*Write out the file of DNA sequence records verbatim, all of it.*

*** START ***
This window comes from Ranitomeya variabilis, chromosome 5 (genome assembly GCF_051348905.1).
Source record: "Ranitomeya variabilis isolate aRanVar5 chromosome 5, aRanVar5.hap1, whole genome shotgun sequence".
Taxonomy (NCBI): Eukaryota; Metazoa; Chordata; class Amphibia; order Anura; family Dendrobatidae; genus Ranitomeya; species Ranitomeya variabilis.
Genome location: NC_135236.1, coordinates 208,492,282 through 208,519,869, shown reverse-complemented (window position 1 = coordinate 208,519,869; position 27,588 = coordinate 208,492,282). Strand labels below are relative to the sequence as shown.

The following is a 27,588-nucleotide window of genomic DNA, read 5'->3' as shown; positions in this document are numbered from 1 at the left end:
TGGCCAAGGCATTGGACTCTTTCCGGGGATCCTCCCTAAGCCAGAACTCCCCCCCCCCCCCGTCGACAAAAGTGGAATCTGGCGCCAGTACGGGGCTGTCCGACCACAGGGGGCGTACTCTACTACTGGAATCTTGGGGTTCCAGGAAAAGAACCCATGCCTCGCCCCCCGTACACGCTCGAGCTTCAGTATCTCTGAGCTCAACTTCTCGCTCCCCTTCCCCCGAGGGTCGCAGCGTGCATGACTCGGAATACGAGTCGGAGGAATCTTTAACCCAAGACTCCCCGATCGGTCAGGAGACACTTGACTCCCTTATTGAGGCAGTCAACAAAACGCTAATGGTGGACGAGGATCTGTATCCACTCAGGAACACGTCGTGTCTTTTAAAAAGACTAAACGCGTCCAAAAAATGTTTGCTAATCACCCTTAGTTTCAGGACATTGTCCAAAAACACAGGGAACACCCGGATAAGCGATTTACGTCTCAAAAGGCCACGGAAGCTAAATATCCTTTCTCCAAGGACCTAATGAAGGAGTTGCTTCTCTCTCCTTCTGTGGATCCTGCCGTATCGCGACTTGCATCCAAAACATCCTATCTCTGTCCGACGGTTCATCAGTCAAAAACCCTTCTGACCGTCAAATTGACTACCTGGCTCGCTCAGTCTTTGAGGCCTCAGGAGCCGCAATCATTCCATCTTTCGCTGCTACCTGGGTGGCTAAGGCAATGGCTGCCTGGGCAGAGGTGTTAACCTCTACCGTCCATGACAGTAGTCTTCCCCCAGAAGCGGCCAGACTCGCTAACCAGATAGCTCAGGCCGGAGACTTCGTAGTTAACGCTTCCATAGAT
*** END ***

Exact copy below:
This window comes from Ranitomeya variabilis, chromosome 5 (genome assembly GCF_051348905.1).
Source record: "Ranitomeya variabilis isolate aRanVar5 chromosome 5, aRanVar5.hap1, whole genome shotgun sequence".
Taxonomy (NCBI): Eukaryota; Metazoa; Chordata; class Amphibia; order Anura; family Dendrobatidae; genus Ranitomeya; species Ranitomeya variabilis.
Genome location: NC_135236.1, coordinates 208,492,282 through 208,519,869, shown reverse-complemented (window position 1 = coordinate 208,519,869; position 27,588 = coordinate 208,492,282). Strand labels below are relative to the sequence as shown.

The following is a 27,588-nucleotide window of genomic DNA, read 5'->3' as shown; positions in this document are numbered from 1 at the left end:
TGGCCAAGGCATTGGACTCTTTCCGGGGATCCTCCCTAAGCCAGAACTCCCCCCCCCCCCCGTCGACAAAAGTGGAATCTGGCGCCAGTACGGGGCTGTCCGACCACAGGGGGCGTACTCTACTACTGGAATCTTGGGGTTCCAGGAAAAGAACCCATGCCTCGCCCCCCGTACACGCTCGAGCTTCAGTATCTCTGAGCTCAACTTCTCGCTCCCCTTCCCCCGAGGGTCGCAGCGTGCATGACTCGGAATACGAGTCGGAGGAATCTTTAACCCAAGACTCCCCGATCGGTCAGGAGACACTTGACTCCCTTATTGAGGCAGTCAACAAAACGCTAATGGTGGACGAGGATCTGTATCCACTCAGGAACACGTCGTGTCTTTTAAAAAGACTAAACGCGTCCAAAAAATGTTTGCTAATCACCCTTAGTTTCAGGACATTGTCCAAAAACACAGGGAACACCCGGATAAGCGATTTACGTCTCAAAAGGCCACGGAAGCTAAATATCCTTTCTCCAAGGACCTAATGAAGGAGTTGCTTCTCTCTCCTTCTGTGGATCCTGCCGTATCGCGACTTGCATCCAAAACATCCTATCTCTGTCCGACGGTTCATCAGTCAAAAACCCTTCTGACCGTCAAATTGACTACCTGGCTCGCTCAGTCTTTGAGGCCTCAGGAGCCGCAATCATTCCATCTTTCGCTGCTACCTGGGTGGCTAAGGCAATGGCTGCCTGGGCAGAGGTGTTAACCTCTACCGTCCATGACAGTAGTCTTCCCCCAGAAGCGGCCAGACTCGCTAACCAGATAGCTCAGGCCGGAGACTTCGTAGTTAACGCTTCCATAGAT